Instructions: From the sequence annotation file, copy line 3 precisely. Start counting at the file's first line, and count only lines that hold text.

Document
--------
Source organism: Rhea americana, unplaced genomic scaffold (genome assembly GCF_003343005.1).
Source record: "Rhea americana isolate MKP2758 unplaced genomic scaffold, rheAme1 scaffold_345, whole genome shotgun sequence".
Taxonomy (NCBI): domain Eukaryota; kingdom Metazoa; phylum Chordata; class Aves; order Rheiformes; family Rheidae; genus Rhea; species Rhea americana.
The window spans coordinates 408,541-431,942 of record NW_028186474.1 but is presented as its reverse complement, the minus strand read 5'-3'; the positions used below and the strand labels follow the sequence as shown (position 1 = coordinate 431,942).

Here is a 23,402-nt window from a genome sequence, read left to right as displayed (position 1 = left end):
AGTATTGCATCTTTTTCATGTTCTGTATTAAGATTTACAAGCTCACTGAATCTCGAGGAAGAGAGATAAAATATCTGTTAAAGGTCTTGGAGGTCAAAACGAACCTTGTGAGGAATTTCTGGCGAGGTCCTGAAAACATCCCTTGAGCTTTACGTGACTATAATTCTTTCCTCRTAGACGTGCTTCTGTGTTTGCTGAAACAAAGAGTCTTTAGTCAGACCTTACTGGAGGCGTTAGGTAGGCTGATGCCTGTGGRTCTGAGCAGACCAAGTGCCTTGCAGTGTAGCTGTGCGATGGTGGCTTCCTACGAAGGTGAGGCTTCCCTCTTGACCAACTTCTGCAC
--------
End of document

Taxonomy (NCBI): domain Eukaryota; kingdom Metazoa; phylum Chordata; class Aves; order Rheiformes; family Rheidae; genus Rhea; species Rhea americana.